Nick Bacon: DC37 contract – there’s a tentative agreement. I hope the members get the contract they deserve and am happy for them if they do. However, we already know that one aspect is not so good – and that aspect affects us and all other unions in the MLC. The wages are set to be way below inflation. Because of pattern bargaining, that means the DC37 agreement will essentially commit us to a pay cut. What is the UFT doing, whether publicly or privately, to prevent DC37 from setting sub-inflation pay cuts for all other unions?

LeRoy Barr: I’m sure conversations are happening, but we can’t make public statements about another union’s contract. Would you want another union to say something about our contract before we voted on it?

Nick Bacon: This aspect of their contract is effectively part of our contract too. It’s bad for our members. So if that pattern does go through, what are the next steps for our union?

LeRoy Barr: That’s really a question for tomorrow’s (closed) contract meeting.

Nick Bacon: Yes, with its NDAs.

District Reports

Janella Hinds: Lobbied legislators. Thanks many. Next Saturday, Herstory event – celebrate current/historic activists.

Rosemary Thompson: School counselors conference – glue that holds our schools together. March 11th, 9 AM to 3PM.

Social Workers CL: Thanks UFT officers for their support of the pre-k social workers. Next week is social worker appreciation. Share with your CLs and everyone so social workers, who are often isolated, get recognized in your schools.

Seung Lee: UFT Uptown Loves You Event occurred. DRs there.

Mike Schirtzer: We did the DC37 event, good union solidarity event. My school all sat together and ate lunch. Beautiful moment.

Adam Shapiro: Beginning March Madness Tournament. Follow district 21 facebook page.

Lamar Hughes (D25): April 2, first family day. Nets vs. Jazz. Everyone welcome to attend.

Rashad Brown: Black history month events, if you missed, you missed out. Aftershock event to come, hybrid. Thursday at 4:00 PM. Scholarship applications coming out next week.

Joe Usatch: Shanker scholarship deadline is March 10. Thanks Rosemary Thompson and Nick Cruz for helping move over to new IS platform.

President’s Report:

Mulgrew: Europe has done 4 day work weeks. Jokes about putting that in the contract. Some schools in PROSE do have that (sort of – socioemotional instruction, etc; still work full minutes).

We now have a new pattern tentatively. Talk to Garrido all the time. Sure there is stuff in there about costing that has not put things out in the public. We will have a conversation once they do their thing.

Tomorrow, we have the contract event. We need to talk about workplace stuff – stop wasting our time.

See what actions we can commit to tomorrow.

In terms of City itself, talking about negotiations. PBA agreement should come in shortly – 2.5 year arbitration.

Charter school fight – thanks Janella and team fighting in Albany. NY Post front page all about how horrible we are – that we aren’t serving the people of the city. They forget that they don’t serve many kids, and we take them with pride. This kind of bad press from the Post shows we’re doing our job well. People behind the corporate charters are used to getting their own way. They want to chip away at the unions because we stand up to them. Even if we defeat this this year, it’s not going away. There are people in the City’s administration who I think want to see charters prosper.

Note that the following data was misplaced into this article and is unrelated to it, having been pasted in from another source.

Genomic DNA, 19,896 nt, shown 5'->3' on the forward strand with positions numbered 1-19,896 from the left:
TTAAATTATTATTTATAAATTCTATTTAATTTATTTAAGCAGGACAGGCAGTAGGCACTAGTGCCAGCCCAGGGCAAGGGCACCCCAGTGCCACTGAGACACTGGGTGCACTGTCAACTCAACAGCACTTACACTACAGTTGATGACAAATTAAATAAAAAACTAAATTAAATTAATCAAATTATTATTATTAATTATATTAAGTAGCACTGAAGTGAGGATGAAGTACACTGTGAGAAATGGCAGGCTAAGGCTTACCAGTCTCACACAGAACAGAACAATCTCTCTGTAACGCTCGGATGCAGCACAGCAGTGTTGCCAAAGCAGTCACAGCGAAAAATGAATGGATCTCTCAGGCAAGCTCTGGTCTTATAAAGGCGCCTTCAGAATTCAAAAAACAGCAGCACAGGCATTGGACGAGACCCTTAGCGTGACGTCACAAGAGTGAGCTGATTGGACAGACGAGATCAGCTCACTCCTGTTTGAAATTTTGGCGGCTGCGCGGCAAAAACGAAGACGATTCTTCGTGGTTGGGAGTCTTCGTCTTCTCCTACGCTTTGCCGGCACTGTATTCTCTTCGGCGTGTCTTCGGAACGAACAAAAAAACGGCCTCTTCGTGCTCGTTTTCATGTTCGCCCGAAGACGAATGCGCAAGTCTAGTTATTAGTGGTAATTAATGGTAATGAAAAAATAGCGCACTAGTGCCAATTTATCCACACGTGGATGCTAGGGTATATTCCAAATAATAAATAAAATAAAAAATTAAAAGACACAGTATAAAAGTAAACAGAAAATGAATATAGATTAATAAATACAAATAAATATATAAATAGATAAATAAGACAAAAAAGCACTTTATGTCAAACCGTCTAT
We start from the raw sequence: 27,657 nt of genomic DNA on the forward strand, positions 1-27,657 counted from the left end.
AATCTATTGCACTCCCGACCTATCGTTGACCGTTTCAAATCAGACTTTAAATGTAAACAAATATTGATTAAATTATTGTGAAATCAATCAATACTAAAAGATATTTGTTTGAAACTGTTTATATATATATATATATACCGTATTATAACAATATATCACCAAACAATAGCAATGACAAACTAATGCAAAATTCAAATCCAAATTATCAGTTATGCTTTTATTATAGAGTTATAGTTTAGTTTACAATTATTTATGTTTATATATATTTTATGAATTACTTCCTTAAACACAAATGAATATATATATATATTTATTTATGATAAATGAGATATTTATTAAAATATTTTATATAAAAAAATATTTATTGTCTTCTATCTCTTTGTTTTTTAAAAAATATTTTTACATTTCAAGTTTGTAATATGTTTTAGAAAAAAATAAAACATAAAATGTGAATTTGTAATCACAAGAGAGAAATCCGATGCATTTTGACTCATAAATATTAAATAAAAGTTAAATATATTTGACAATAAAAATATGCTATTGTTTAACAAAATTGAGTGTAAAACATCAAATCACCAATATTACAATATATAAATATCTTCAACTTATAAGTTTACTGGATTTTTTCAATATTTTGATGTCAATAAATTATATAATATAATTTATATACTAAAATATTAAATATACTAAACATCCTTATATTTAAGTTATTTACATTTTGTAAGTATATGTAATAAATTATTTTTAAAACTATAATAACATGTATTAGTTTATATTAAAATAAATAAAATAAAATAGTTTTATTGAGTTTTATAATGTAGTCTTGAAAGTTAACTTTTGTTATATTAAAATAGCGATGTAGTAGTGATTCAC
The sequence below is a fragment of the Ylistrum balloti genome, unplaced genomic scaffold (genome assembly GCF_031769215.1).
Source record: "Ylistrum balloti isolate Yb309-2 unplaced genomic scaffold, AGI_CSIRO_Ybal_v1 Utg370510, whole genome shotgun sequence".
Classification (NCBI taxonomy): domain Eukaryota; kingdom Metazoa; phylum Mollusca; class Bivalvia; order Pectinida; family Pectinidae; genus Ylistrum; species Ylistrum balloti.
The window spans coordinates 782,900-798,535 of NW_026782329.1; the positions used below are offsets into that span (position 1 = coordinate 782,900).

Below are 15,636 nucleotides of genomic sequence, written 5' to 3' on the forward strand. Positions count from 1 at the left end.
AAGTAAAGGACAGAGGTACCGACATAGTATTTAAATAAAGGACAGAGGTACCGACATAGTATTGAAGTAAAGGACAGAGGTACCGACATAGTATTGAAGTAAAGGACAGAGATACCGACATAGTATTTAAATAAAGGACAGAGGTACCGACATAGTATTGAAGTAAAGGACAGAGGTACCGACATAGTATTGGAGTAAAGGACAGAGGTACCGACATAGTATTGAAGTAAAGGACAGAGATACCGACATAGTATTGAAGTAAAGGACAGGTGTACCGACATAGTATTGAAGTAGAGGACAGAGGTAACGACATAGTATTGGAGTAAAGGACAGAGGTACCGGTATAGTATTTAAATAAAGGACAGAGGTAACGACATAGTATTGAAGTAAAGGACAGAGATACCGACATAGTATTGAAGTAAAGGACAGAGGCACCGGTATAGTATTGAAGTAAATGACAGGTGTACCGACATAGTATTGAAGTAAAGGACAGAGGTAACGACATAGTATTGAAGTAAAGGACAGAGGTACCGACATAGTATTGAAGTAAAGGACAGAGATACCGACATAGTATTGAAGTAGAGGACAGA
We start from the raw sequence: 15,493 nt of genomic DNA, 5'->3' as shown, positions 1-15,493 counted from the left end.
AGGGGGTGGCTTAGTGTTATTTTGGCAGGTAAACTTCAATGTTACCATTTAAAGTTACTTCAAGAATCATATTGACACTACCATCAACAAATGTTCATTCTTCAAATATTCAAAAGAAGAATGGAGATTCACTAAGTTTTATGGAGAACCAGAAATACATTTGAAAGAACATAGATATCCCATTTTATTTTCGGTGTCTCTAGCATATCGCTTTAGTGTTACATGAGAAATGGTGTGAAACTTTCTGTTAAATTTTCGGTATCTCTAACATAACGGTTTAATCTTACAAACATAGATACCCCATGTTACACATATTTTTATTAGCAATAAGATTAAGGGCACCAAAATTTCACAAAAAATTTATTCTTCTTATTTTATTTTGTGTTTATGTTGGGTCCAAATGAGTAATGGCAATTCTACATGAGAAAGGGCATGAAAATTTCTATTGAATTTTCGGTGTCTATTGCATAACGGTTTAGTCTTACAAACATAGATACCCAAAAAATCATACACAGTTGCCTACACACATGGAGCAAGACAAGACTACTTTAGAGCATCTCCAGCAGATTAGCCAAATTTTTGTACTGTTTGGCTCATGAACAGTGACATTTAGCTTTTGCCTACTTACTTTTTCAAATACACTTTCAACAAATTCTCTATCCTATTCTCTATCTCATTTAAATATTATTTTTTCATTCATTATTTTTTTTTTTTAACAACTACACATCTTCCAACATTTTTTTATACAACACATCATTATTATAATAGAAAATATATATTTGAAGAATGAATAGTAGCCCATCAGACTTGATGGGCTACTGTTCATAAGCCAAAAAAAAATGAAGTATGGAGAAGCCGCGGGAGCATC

Lobby day is 2 weeks from today.

Aetna is putting out its current proposal to the MLC. UFT has been at the table, because we won’t approve a MAP program unless it has everything we say it has to have. No agreement until the signatures are there. We didn’t meet the arbitrator timeline, so what – we keep going. We’ll get the info out as soon as we have it.

Context: stuff happening in the South, especially Florida, is off the charts. Like a communist takeover of a state with propaganda all over the place. Just teaching the facts becomes ‘CRT.’ Also destroying the middle class, removing rent and insurance regulations. Teachers are bearing the brunt of the culture war down there.

Mike Schirtzer: City saying healthcare first, then raises. What kind of changes are we looking at?

Mulgrew: Last couple of contracts, didn’t negotiate healthcare. We went to City Hall and said there won’t be any ‘healthcare savings’ in this round of bargaining. But we’ll look at the RFP. This is a straight round of bargaining. Still, understand – that healthcare is part of the compensation package, but not a part of this bargaining negotiation.

Luli Rodriguez: Emergency MLC meeting on MAP with Aetna. But not an MLC vote on Aetna. So will the exec board/ DA get to see the Aetna proposal and vote on it before we vote at the MLC?

Mulgrew: We have not done that in the past. But, I won’t vote on the plan unless it meets our criteria. But we are different than other union, because we have a much closer relationship with our retirees. We have this relationship because it makes us stronger to keep our retirees active and working in the union. That’s not the norm. So here, we actually have an extra check and balance on retiree decisions. Retirees here vote in elections.

Luli: So you’ll talk to the retirees on the criteria you want…

Mulgrew: Cuts off. I am not a dictator. We have an exec board, adcom. There are people in our union working with other unions to reduce/eliminate our vote in the MLC. Not fair.

Luli: Just want to make sure that retirees are taken care of.

Mulgrew: Healthcare costs a lot of money, but we’re putting ourselves at the table – not waiting for the employer.